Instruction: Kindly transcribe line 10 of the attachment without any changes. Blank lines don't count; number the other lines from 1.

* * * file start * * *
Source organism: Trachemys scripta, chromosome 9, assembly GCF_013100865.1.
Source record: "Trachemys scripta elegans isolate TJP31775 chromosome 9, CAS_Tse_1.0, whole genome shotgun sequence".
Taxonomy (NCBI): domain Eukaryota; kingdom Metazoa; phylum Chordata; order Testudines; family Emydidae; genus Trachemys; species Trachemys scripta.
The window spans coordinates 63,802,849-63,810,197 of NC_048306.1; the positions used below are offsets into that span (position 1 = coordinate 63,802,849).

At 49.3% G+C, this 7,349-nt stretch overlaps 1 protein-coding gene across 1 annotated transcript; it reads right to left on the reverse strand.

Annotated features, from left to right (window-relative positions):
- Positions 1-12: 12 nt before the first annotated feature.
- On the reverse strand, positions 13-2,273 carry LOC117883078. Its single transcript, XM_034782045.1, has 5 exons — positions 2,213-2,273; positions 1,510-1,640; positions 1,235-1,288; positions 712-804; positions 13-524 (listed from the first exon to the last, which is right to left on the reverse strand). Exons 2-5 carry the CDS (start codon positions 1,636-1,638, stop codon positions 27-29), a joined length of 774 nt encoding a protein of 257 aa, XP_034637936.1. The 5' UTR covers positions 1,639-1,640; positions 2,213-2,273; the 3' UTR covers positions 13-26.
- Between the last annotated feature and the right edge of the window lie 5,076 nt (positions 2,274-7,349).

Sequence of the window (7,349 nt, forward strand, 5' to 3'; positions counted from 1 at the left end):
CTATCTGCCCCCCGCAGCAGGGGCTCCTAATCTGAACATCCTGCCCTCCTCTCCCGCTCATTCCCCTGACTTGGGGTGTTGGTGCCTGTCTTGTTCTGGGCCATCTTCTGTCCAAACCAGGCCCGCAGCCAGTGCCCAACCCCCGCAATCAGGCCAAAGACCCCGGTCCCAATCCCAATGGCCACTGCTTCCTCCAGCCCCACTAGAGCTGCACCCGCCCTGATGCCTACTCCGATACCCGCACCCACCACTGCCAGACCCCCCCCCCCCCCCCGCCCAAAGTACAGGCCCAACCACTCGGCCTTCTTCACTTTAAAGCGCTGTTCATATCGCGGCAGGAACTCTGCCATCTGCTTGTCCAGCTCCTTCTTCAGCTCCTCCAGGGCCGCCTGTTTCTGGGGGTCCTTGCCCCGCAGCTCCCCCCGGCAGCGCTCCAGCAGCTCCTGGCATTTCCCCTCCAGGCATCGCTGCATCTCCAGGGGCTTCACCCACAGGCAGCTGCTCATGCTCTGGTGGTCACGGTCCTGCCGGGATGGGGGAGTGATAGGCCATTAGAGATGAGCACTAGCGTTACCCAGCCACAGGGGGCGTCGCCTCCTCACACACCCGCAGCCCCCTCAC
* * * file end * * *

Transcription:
Sequence of the window (7,349 nt, forward strand, 5' to 3'; positions counted from 1 at the left end):